This ad promoting a ban on same-sex marriage, featuring San Francisco Mayor Gavin Newsom exulting that it’s here to stay “whether you like it or not,” rocketed the Yes on 8 side in the polls. But No on 8 finally has effective attacks on the initiative.
Before we get to the hard-fought state ballot initiatives, a few words about the presidential race in California, and what it means in this election and in the future.
Despite some brave statements from Republicans, the nation’s biggest state has been Barack Obama’s even before he wrapped up the Democratic nomination last June. True, he lost the February primary to Hillary Clinton. But polls showed him the Democratic favorite here even before he effectively won the nomination on June 3rd.
Obama’s lead in California is across the board. The Field Poll said today that he is headed for a bigger win here than either of Ronald Reagan’s landslides. How California, and much of the rest of the West, has moved from Republican to Democratic, is the subject of a separate column. But it’s important to note that Obama leads in all age groups and all ethnic groups, with truly massive leads amongst voters under age 35, Latino voters, African American voters, and Asian-American voters. If this election is a predictor for top of the ticket elections here, the Republicans had better find a way to clone the term-limited Arnold Schwarzenegger. And make sure the clone is a global icon, as well. Only trouble is, the party is moving so far to the right, they might not nominate him.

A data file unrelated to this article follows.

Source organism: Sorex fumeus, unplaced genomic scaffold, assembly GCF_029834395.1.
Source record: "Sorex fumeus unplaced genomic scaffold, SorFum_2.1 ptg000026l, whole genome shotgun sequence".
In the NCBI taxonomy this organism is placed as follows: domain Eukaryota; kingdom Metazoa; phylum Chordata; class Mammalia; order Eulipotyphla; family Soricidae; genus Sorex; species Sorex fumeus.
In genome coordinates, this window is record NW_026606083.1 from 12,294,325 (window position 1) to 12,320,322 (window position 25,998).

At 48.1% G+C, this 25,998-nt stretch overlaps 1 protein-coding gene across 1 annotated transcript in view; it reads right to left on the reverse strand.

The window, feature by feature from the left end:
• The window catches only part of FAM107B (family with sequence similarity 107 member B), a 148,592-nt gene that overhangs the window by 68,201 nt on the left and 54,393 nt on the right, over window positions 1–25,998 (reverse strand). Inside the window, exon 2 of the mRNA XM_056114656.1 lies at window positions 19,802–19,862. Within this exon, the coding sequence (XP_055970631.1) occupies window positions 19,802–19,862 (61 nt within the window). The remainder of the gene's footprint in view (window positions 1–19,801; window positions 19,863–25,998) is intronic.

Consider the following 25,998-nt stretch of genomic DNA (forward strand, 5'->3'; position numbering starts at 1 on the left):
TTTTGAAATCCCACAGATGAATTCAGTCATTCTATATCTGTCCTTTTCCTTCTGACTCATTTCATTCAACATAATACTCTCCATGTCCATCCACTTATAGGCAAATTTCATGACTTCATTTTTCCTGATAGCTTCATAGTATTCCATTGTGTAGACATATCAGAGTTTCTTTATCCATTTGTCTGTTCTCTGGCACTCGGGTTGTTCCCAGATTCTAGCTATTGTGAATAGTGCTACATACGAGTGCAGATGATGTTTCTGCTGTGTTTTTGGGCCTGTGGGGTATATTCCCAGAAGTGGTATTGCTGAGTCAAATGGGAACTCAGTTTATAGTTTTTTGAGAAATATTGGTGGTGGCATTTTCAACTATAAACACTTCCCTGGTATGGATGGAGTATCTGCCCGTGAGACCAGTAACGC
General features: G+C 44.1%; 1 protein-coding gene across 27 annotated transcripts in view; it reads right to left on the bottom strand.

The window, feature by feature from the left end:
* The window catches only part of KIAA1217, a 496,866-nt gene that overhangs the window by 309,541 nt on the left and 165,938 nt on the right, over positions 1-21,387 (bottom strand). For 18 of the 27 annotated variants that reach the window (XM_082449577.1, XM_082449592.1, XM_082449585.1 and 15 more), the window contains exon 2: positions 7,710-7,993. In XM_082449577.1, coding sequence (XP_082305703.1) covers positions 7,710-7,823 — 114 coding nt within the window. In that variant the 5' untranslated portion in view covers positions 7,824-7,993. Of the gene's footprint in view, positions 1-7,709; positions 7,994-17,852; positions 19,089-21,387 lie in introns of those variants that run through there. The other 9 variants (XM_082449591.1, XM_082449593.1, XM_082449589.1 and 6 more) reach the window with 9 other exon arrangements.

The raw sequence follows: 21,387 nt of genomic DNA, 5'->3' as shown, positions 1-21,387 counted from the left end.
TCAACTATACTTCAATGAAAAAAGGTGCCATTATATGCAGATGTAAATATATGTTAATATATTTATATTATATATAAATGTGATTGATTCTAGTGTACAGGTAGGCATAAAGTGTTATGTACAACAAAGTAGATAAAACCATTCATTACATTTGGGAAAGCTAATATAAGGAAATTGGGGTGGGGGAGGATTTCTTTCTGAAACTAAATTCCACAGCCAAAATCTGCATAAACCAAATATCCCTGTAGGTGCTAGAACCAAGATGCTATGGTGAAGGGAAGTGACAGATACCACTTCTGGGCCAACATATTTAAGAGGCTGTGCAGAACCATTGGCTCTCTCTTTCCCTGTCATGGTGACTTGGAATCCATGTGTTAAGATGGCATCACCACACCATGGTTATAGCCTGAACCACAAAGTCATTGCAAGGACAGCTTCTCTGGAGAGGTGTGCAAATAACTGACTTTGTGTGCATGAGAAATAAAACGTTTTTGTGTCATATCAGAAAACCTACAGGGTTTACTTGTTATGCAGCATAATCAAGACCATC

So the suspense of the presidential race here was short-lived. But Obama’s coming big win in the Golden State means that even carefully gerrymandered districts in Congress and the Legislature may not hold back the Democratic tide.